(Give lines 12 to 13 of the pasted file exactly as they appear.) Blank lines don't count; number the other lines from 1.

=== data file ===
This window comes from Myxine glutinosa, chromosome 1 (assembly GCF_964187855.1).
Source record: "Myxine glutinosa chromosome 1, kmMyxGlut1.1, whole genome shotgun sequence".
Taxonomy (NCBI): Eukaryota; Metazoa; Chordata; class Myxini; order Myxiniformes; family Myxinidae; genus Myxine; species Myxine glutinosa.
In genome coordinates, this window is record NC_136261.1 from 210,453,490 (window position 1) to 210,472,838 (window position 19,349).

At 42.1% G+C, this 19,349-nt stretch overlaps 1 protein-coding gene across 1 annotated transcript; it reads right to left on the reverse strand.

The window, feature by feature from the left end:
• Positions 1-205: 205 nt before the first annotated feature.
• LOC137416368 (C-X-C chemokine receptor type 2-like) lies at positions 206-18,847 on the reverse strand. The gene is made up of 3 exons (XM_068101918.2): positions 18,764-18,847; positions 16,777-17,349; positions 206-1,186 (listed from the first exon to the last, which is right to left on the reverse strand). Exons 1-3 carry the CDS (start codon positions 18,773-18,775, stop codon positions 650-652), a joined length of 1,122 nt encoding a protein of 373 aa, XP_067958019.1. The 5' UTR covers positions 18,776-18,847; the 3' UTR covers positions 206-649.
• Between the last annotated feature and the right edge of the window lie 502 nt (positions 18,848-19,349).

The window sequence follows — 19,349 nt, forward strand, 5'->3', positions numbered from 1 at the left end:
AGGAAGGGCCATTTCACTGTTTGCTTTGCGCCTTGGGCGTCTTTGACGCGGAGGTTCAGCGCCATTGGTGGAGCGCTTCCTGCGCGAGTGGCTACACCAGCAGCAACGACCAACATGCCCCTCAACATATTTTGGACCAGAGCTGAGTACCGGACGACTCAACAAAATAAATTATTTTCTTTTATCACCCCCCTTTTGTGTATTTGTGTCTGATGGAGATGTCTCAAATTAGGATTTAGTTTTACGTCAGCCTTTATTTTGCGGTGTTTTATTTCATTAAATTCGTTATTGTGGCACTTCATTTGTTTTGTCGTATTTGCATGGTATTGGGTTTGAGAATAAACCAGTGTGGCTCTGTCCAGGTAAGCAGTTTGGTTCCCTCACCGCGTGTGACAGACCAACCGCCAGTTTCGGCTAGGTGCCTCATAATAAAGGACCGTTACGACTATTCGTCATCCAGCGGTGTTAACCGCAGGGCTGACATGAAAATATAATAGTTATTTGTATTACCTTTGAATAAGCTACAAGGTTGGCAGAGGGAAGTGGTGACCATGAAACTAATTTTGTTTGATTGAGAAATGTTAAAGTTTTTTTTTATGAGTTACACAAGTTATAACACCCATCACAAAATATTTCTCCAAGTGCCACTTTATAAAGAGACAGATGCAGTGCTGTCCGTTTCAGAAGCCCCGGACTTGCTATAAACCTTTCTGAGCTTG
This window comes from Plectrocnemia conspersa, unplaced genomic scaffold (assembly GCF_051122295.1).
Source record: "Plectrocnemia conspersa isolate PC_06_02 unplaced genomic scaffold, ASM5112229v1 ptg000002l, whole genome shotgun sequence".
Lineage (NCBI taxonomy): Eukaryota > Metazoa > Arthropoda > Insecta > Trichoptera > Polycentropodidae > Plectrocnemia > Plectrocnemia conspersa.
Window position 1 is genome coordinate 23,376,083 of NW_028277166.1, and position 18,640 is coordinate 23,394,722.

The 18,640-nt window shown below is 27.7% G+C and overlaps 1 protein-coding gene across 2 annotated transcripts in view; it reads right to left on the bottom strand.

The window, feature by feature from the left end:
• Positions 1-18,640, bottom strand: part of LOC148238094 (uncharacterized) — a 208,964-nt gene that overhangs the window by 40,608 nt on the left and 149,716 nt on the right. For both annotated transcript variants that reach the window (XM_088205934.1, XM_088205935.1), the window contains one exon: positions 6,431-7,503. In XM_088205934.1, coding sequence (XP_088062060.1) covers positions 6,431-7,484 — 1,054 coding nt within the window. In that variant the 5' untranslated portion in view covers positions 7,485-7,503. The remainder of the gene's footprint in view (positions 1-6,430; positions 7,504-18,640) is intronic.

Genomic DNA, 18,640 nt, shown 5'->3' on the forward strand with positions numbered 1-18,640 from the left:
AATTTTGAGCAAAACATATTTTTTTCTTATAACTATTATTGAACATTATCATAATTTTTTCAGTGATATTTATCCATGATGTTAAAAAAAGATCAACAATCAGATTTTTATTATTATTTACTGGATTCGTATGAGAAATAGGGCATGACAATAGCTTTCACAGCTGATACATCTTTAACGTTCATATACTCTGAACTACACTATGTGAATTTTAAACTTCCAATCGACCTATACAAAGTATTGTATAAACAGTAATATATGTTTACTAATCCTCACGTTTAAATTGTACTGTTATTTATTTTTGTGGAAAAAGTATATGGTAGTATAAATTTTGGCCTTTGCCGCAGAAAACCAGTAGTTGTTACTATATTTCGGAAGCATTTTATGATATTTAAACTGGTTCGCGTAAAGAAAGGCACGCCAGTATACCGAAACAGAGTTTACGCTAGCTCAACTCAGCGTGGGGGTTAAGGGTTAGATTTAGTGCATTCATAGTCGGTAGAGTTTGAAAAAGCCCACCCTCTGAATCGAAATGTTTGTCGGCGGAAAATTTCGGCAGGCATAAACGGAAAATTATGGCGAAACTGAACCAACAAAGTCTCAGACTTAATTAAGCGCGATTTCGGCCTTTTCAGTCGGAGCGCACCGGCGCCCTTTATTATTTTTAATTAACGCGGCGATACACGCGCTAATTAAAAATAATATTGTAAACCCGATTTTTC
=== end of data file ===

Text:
This window comes from Plectrocnemia conspersa, unplaced genomic scaffold (assembly GCF_051122295.1).
Source record: "Plectrocnemia conspersa isolate PC_06_02 unplaced genomic scaffold, ASM5112229v1 ptg000002l, whole genome shotgun sequence".